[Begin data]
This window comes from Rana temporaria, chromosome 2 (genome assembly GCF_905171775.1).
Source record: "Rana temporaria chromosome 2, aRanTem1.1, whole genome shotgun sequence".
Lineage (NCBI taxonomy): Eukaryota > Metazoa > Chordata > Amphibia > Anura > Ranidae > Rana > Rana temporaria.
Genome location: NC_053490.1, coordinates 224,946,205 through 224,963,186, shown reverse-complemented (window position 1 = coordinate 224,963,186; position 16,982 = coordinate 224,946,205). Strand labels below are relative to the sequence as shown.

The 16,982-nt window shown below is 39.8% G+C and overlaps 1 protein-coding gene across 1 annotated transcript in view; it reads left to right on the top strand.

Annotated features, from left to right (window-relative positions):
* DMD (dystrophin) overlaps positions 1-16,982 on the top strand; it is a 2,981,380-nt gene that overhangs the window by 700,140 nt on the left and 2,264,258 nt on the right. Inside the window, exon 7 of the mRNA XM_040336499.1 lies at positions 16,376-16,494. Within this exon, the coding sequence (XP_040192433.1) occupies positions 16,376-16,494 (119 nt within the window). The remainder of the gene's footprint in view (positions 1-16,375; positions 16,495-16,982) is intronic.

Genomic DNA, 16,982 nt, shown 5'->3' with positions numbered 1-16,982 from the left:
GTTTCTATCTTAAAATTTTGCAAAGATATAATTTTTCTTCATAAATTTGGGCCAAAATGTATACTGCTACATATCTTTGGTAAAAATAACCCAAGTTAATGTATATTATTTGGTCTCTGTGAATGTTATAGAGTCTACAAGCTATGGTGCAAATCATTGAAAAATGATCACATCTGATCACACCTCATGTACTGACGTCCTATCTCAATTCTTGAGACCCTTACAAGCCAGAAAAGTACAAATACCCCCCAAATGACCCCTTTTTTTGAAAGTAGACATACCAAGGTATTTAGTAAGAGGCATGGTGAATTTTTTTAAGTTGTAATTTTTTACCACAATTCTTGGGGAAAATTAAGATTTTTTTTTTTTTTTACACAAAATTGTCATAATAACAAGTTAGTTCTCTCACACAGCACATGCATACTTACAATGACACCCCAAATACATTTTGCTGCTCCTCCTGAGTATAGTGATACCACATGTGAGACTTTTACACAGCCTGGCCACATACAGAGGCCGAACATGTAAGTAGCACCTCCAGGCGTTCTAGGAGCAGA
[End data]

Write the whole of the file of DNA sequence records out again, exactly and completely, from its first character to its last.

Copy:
This window comes from Rana temporaria, chromosome 2 (genome assembly GCF_905171775.1).
Source record: "Rana temporaria chromosome 2, aRanTem1.1, whole genome shotgun sequence".
Lineage (NCBI taxonomy): Eukaryota > Metazoa > Chordata > Amphibia > Anura > Ranidae > Rana > Rana temporaria.
Genome location: NC_053490.1, coordinates 224,946,205 through 224,963,186, shown reverse-complemented (window position 1 = coordinate 224,963,186; position 16,982 = coordinate 224,946,205). Strand labels below are relative to the sequence as shown.

The 16,982-nt window shown below is 39.8% G+C and overlaps 1 protein-coding gene across 1 annotated transcript in view; it reads left to right on the top strand.

Annotated features, from left to right (window-relative positions):
* DMD (dystrophin) overlaps positions 1-16,982 on the top strand; it is a 2,981,380-nt gene that overhangs the window by 700,140 nt on the left and 2,264,258 nt on the right. Inside the window, exon 7 of the mRNA XM_040336499.1 lies at positions 16,376-16,494. Within this exon, the coding sequence (XP_040192433.1) occupies positions 16,376-16,494 (119 nt within the window). The remainder of the gene's footprint in view (positions 1-16,375; positions 16,495-16,982) is intronic.

Genomic DNA, 16,982 nt, shown 5'->3' with positions numbered 1-16,982 from the left:
GTTTCTATCTTAAAATTTTGCAAAGATATAATTTTTCTTCATAAATTTGGGCCAAAATGTATACTGCTACATATCTTTGGTAAAAATAACCCAAGTTAATGTATATTATTTGGTCTCTGTGAATGTTATAGAGTCTACAAGCTATGGTGCAAATCATTGAAAAATGATCACATCTGATCACACCTCATGTACTGACGTCCTATCTCAATTCTTGAGACCCTTACAAGCCAGAAAAGTACAAATACCCCCCAAATGACCCCTTTTTTTGAAAGTAGACATACCAAGGTATTTAGTAAGAGGCATGGTGAATTTTTTTAAGTTGTAATTTTTTACCACAATTCTTGGGGAAAATTAAGATTTTTTTTTTTTTTTACACAAAATTGTCATAATAACAAGTTAGTTCTCTCACACAGCACATGCATACTTACAATGACACCCCAAATACATTTTGCTGCTCCTCCTGAGTATAGTGATACCACATGTGAGACTTTTACACAGCCTGGCCACATACAGAGGCCGAACATGTAAGTAGCACCTCCAGGCGTTCTAGGAGCAGA